Logistic regression analysis of win and loss factors

The logistic regression analysis of independent variables predicting wins and losses had statistical significance and an accuracy of χ2=197.441, p<.000. The logistic regression model correctly predicted 78% of wins and 88.7% of losses with an overall accuracy of 84.5%.
Among the 43 independent variables, 6m goal (β= 0.336, Wald= 21.177, p= .000), Wing goal (β= 0.562, Wald= 18.605, p= .000), Wing shooting (β= -0.274, Wald= 10.478, p= .001), 9m success rate (β= 0.046, Wald= 16.068, p= .000), FB shooting (β= 0.485, Wald= 31.118, p= .000), GK 6m shooting (β= -0.212, Wald= 18.551, p= .000), GK Wing save rate (β= 0.044, Wald= 20.963, p= .000), GK 9m save rate (β= 0.036, Wald= 10.867, p= .001), and GK FB save (β= -0.404, Wald= 19.443, p= .000) affected wins and losses.
The changes in important factors determining wins and losses in women's handball international competitions were assessed per year. Among the 43 variables, 3 variables in 2017 (FB goal, GK Wing save, GK FB shooting), 5 variables in 2018 (9m shooting, AS, ST, GK Wing save rates, GK FB shooting), 9 variables in 2019 (6m shooting, 9m success rate, FB goal, AS, TO, GK 6m shooting, GK Wing save rate, GK 9m save rate, GK 7m save), and 4 variables in 2020 (6m goal, FB shooting, AS, GK BT save rate) affected wins and losses.

Discussion

In this study, we observed that the factors determining wins and losses in women's handball matches diversified after 2017. Kim(2012) reported that the 7m and Wing success rate had a low influence on the match results, and Kim (2021) stated that the 6m and 9m success rate had significant effects on the match results. However, in our analysis of international competitions from multiple years rather than single competitions, Wing's goal and FB shooting had the greatest effects on the match results. This may be attributed to the Quick Start system, which has led to faster transitions between offense and defense, the empty goal rule with seven players on field, and diverse tactics using the space in the wing position for penalties. Players in the Wing position travel the longest distance in games, move at the fastest pace during swift attack, and have become an essential part of recent handball team strategies.
Empty goal strategy that adds an extra field player instead of a goalkeeper is used during matches by approximately 88% of all participating teams. In the 2019 IHF Women's Handball World Championship, 11.3% of total offense was executed by the extra player replacing the goalkeeper with an average of 5.3 goals per game. The extra players also accounted for 9.9% of total goals [IHF Education Center].(2021,Oct 31). https://ihfeducation.ihf.info
Kim et al. (2013) reported that a goalkeeper save rate greater than 35.29% and shooting success rate greater than 56.40% were associated with a 91.11% probability of winning. In addition, weighted defense goal’s conceded balance index for each position was greater than 12.6% and was associated with a 100% probability of winning. In agreement with these findings, factors related to goalkeeping such as the number of saves and save rate affected wins and losses of matches. In particular, increased FB saves had negative effects on the match results (Exp(B)=0.668). As goalkeepers face one-on-one situations in most contexts except for 9m shooting, many aspects of a goalkeeper's record are closely related to the team's defense. Thus, the enhancement of teamwork in defense such as backcourt transitions that are not reflected in game records would have greater impacts on the match results.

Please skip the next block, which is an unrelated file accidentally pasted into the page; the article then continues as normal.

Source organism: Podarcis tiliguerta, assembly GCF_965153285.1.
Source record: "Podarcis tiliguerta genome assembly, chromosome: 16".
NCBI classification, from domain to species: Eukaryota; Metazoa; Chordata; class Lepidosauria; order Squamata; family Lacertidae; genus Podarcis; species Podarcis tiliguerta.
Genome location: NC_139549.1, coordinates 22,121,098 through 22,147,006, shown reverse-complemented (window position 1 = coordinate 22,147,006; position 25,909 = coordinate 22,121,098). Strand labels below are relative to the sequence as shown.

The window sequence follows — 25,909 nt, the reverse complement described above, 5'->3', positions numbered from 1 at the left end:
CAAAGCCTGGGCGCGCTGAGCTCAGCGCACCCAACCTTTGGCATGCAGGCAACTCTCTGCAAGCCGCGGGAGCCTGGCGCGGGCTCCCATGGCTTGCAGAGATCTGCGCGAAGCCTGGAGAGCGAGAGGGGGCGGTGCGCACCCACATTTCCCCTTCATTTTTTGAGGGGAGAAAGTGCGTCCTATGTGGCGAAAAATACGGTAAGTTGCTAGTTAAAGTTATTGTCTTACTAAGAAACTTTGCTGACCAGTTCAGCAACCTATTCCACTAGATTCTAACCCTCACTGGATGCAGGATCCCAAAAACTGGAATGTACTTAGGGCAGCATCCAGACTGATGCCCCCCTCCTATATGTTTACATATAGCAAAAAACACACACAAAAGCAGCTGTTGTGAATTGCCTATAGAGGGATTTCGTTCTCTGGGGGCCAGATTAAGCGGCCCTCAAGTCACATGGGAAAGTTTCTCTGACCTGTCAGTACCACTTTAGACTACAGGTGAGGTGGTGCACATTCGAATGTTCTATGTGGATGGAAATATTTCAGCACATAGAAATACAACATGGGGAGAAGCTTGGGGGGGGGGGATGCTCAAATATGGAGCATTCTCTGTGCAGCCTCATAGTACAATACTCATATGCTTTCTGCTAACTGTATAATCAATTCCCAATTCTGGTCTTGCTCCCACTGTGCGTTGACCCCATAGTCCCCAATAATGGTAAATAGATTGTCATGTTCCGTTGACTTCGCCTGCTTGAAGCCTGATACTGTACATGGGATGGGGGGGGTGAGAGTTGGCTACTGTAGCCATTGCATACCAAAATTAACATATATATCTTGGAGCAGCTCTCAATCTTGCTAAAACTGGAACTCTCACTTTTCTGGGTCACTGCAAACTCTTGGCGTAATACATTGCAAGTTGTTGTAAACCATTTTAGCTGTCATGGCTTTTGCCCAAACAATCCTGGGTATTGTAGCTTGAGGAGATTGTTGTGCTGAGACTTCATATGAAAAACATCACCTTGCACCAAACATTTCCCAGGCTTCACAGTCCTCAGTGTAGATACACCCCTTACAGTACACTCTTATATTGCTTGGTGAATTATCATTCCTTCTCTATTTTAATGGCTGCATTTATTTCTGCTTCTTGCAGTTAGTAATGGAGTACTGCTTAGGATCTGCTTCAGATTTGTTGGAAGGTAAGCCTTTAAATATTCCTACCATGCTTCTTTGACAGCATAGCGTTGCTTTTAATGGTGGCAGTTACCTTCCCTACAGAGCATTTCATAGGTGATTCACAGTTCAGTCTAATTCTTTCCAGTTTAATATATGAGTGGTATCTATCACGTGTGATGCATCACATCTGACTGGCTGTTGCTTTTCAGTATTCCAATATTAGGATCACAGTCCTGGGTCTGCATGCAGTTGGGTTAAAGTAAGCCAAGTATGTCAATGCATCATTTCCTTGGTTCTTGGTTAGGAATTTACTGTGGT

6m and 9m goals (success rate) were also important factors affecting the match results. This indicates that basic offense formation to penetrate the opponent's defense is a basic requirement for winning matches. Consistent with our findings, previous studies also reported that winning teams had a balanced offense (Rogulj, 2000; Ferrari et al., 2014).
In another study that analyzed factors affecting wins and losses in the Men's European Championship, AS was found to have significant effects on match results (Ferrari et al., 2020). However, although AS was found to be significantly different between the won and lost matches of women's handball in this study (t= 7.264, p= .000), the regression analysis did not show significant differences. This may be due to the distinct characteristics of women's matches, in which offense patterns using FB and BT are mainly used in crowded spaces instead of AS.
Our findings suggest that back and pivot position players who mainly stay in 6m and 9m areas that are important factors for the most basic attack type (offense), GK defense capacity, increased frequency of FB for fast-paced matches, and the role of Wing players have become important factors in recent international competitions for women's handball. In addition, transition into defense and teamwork were factors with significant effects on match results.

Conclusion

In this study, we aimed to analyze the match records of major international competitions for women's handball in the last four years and identified factors affecting match results to provide basic data for the establishment of tactics, strategies, and training programs. The following results were observed.
In the analysis of differences in win and loss factors, 6m goals success rate, 9m success rate, FB goals and shooting, AS, BS, and ST had positive effects on winning. In contrast, 9m and 7m shooting and TO had negative effects. Among the factors related to goalkeeping, 6m wing, and 9m saves and save rate, 7m saves, and BT save rate had positive effects on the match results, while FB saves and shooting and BT shooting had negative effects. Increased attempts of FB during offense regardless of success rate had positive influences on winning and negative effects on match results for goalkeepers regardless of an increased number of saves.
Logistic regression analysis had 84.5% accuracy. 6m and Wing goal, 9m success rate, FB shooting, GK Wing save rate, and GK 9m save rate increased the probability of winning. However, Wing shooting, GK 6m shooting, and GK FB save lowered the probability of winning. Wing players required high success rate and fast transition into defense to prevent FB for goalkeepers for an increased probability of winning matches.

Acknowledgements

This work was supported by the Pukyong National University Research Fund in 2020 (CD20201547)